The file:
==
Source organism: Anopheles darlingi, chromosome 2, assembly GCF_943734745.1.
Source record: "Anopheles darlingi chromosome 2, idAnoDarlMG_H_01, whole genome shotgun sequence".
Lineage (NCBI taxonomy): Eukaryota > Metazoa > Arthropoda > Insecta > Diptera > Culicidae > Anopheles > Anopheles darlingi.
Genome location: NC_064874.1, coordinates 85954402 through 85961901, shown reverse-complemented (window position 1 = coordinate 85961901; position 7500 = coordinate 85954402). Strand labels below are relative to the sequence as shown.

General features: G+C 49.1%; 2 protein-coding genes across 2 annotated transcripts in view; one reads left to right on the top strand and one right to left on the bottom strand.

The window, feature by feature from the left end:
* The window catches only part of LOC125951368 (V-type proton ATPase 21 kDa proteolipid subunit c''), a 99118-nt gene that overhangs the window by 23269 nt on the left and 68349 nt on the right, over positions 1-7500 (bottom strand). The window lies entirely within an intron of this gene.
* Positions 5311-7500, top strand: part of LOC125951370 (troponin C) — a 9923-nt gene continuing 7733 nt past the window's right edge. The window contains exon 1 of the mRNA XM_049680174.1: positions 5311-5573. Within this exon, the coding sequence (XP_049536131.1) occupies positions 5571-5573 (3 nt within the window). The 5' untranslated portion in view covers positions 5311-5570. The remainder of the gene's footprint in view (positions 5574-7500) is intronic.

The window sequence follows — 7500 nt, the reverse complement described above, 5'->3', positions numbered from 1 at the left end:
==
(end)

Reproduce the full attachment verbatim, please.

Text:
Source organism: Anopheles darlingi, chromosome 2, assembly GCF_943734745.1.
Source record: "Anopheles darlingi chromosome 2, idAnoDarlMG_H_01, whole genome shotgun sequence".
Lineage (NCBI taxonomy): Eukaryota > Metazoa > Arthropoda > Insecta > Diptera > Culicidae > Anopheles > Anopheles darlingi.
Genome location: NC_064874.1, coordinates 85954402 through 85961901, shown reverse-complemented (window position 1 = coordinate 85961901; position 7500 = coordinate 85954402). Strand labels below are relative to the sequence as shown.

General features: G+C 49.1%; 2 protein-coding genes across 2 annotated transcripts in view; one reads left to right on the top strand and one right to left on the bottom strand.

The window, feature by feature from the left end:
* The window catches only part of LOC125951368 (V-type proton ATPase 21 kDa proteolipid subunit c''), a 99118-nt gene that overhangs the window by 23269 nt on the left and 68349 nt on the right, over positions 1-7500 (bottom strand). The window lies entirely within an intron of this gene.
* Positions 5311-7500, top strand: part of LOC125951370 (troponin C) — a 9923-nt gene continuing 7733 nt past the window's right edge. The window contains exon 1 of the mRNA XM_049680174.1: positions 5311-5573. Within this exon, the coding sequence (XP_049536131.1) occupies positions 5571-5573 (3 nt within the window). The 5' untranslated portion in view covers positions 5311-5570. The remainder of the gene's footprint in view (positions 5574-7500) is intronic.

The window sequence follows — 7500 nt, the reverse complement described above, 5'->3', positions numbered from 1 at the left end: